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Diagram illustrates a novel method for creating a planar cavern to improve solution mine performance.

A recently developed technology de-signed to increase the wetted area of a bored solution mine by two orders of magnitude has the potential to drastically reduce capital investment requirements, speed up rate of return on investment, and make previously deferred deposits potentially profitable, according to Steve Wentworth and Samuel T. Ariaratnam, business partners in an enterprise focused on facilitating the migration of “trenchless technology” to applications in mining. The new technology, Wentworth told E&MJ, is aimed at applying trenchless principles to the field of mineral extraction, eliminating risks arising from human involvement in the process. Potash and/or lithium extraction are likely areas of application.

Ariaratnam—a professor in the Del E. Webb School of Construction at Arizona State University and a past chairman of the International Society of Trenchless Technology—and Wentworth explained that solution mining of evaporates such as potash and other salts stands to benefit from capability advances in horizontal directional drilling. Given the recently achieved ability to intersect or join aligned bores, it is now feasible to produce a three-sided periphery within a desired deposit horizon. By performing a secondary operation to expose a planar surface whose edges are defined by this periphery to solvent, the area and, therefore, the volume of pregnant brine produced are more than an order of magnitude greater than that derived by conventional solution mining or even novel horizontal directional drilling enhanced solution mining methods.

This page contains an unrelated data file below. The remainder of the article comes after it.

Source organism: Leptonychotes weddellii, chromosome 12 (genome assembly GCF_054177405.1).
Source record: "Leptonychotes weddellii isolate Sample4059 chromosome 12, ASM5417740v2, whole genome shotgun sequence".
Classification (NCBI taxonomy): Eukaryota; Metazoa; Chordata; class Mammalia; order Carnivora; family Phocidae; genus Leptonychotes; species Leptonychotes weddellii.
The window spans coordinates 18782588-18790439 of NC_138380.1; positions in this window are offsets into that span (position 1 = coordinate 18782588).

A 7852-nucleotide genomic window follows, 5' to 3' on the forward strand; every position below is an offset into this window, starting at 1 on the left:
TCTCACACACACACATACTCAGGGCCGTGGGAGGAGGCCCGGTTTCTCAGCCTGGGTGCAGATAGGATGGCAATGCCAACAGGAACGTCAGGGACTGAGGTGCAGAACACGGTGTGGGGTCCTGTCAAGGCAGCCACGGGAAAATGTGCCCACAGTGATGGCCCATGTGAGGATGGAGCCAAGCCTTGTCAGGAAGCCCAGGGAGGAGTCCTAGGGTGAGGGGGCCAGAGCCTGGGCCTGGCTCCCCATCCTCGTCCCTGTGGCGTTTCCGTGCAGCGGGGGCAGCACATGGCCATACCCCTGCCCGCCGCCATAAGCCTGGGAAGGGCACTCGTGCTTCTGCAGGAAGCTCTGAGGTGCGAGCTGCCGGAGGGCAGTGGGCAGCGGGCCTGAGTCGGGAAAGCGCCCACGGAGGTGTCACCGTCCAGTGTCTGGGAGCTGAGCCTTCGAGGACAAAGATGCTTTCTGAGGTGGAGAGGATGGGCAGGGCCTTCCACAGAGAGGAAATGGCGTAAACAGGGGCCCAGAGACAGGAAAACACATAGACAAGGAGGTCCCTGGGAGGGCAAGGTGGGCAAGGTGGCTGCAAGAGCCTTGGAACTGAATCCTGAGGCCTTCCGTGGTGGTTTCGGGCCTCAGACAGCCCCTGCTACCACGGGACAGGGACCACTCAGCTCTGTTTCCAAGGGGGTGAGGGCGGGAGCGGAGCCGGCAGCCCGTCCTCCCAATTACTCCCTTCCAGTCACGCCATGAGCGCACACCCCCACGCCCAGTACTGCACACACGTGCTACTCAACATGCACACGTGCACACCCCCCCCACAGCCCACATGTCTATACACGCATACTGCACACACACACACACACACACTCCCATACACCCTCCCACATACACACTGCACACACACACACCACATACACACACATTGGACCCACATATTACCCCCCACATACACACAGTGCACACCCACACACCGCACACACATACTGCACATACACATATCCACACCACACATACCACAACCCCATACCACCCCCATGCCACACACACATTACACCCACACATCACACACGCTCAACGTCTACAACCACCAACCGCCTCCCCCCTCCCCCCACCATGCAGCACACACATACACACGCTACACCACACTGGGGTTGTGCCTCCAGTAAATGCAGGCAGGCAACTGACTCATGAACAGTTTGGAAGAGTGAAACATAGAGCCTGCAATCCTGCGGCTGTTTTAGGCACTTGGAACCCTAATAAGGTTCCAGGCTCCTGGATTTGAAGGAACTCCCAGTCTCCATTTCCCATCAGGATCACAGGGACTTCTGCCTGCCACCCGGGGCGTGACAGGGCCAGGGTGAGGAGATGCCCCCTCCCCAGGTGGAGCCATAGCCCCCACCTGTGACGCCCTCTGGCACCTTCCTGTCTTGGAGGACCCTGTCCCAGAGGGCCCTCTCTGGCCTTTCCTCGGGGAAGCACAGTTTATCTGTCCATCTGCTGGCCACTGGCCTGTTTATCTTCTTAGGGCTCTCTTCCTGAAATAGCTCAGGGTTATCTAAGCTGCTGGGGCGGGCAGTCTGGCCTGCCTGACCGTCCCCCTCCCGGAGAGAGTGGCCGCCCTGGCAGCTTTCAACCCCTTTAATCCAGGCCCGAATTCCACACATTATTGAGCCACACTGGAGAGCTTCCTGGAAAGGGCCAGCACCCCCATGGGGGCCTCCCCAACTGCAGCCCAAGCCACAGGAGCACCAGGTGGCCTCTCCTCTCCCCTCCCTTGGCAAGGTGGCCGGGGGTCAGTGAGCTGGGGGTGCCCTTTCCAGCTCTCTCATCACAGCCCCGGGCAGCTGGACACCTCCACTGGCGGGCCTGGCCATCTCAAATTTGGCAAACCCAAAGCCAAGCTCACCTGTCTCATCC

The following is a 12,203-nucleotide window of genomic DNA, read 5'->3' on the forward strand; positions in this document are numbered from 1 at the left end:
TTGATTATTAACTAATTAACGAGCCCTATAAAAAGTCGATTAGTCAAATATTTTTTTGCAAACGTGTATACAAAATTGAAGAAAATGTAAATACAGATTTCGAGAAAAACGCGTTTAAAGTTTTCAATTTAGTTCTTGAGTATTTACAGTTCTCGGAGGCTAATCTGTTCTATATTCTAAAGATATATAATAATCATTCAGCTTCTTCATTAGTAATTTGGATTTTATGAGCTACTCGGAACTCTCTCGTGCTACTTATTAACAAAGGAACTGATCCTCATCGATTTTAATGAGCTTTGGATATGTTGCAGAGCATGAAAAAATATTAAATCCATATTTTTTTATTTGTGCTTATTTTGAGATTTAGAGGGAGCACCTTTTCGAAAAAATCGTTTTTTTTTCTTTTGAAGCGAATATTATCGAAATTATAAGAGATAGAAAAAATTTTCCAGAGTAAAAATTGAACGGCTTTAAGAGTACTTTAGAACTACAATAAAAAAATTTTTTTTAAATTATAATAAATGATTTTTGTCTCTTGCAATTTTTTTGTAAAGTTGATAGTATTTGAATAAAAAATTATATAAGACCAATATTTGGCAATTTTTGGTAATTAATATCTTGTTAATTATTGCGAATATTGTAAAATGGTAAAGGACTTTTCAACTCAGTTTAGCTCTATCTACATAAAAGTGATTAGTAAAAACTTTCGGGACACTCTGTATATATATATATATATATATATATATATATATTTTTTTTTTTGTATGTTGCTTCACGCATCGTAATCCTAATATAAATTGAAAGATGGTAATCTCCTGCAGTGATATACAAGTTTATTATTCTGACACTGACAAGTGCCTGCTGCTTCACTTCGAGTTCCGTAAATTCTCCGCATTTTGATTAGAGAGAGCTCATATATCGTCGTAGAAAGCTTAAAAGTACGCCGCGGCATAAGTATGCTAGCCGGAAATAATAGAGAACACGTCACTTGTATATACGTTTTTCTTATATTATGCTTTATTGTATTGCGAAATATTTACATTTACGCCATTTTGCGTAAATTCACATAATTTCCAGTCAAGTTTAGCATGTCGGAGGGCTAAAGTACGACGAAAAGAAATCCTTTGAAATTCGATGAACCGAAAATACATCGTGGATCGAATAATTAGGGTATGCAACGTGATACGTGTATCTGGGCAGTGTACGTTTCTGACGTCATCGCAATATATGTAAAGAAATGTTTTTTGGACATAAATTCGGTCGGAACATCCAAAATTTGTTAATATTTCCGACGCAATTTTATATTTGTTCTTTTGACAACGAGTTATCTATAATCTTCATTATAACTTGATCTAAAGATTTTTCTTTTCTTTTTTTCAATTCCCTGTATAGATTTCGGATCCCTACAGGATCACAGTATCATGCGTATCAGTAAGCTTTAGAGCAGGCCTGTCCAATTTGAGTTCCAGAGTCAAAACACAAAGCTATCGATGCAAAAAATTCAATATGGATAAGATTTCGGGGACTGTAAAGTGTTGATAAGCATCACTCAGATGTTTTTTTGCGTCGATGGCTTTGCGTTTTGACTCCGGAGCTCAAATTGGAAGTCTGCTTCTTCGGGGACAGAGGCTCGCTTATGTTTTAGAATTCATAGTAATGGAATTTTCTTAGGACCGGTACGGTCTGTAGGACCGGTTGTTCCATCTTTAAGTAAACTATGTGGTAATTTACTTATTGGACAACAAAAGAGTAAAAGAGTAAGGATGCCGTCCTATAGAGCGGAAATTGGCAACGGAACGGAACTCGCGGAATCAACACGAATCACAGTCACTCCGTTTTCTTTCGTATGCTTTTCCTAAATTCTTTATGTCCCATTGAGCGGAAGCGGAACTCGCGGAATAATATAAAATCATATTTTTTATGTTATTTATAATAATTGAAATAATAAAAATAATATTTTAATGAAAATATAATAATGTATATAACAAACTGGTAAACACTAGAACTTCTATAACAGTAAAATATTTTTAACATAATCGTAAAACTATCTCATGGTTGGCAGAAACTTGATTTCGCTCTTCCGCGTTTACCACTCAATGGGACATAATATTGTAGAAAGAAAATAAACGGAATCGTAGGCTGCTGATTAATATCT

The developers claim that by creating a sizable plane of exposure to the solute, the rate at which the target mineral changes from solid to solution is orders of magnitude greater than existing cutting-edge techniques. Applying their patented process, titled, Method and Apparatus for Creating a Planar Cavern (U.S. 8,646,846), deposits that are marginal for development may well be extracted quickly and profitably, even when the horizon vertical thickness is minimal. Further, capital investment requirements may be reasonable and appropriate for fields previously passed over. And, because the method can produce pregnant brine in high volume and within weeks of completion of the secondary operation, time to return on investment may be optimal when compared against other solution mining methods. 

For more information, contact Went-worth at